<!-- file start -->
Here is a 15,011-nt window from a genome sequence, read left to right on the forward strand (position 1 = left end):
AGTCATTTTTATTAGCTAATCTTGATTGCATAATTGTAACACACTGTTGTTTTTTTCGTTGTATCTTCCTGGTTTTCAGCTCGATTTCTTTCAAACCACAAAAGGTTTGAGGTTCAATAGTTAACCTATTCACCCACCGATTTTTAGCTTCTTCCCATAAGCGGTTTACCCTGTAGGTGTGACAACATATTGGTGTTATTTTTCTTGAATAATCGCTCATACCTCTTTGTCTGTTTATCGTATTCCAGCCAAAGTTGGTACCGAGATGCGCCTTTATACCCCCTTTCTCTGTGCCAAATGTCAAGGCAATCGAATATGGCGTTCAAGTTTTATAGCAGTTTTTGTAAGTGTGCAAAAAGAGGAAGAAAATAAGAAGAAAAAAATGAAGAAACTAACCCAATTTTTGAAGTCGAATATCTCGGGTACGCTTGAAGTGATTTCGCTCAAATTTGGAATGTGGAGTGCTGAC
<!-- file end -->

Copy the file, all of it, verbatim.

Here is a 15,011-nt window from a genome sequence, read left to right on the forward strand (position 1 = left end):
AGTCATTTTTATTAGCTAATCTTGATTGCATAATTGTAACACACTGTTGTTTTTTTCGTTGTATCTTCCTGGTTTTCAGCTCGATTTCTTTCAAACCACAAAAGGTTTGAGGTTCAATAGTTAACCTATTCACCCACCGATTTTTAGCTTCTTCCCATAAGCGGTTTACCCTGTAGGTGTGACAACATATTGGTGTTATTTTTCTTGAATAATCGCTCATACCTCTTTGTCTGTTTATCGTATTCCAGCCAAAGTTGGTACCGAGATGCGCCTTTATACCCCCTTTCTCTGTGCCAAATGTCAAGGCAATCGAATATGGCGTTCAAGTTTTATAGCAGTTTTTGTAAGTGTGCAAAAAGAGGAAGAAAATAAGAAGAAAAAAATGAAGAAACTAACCCAATTTTTGAAGTCGAATATCTCGGGTACGCTTGAAGTGATTTCGCTCAAATTTGGAATGTGGAGTGCTGAC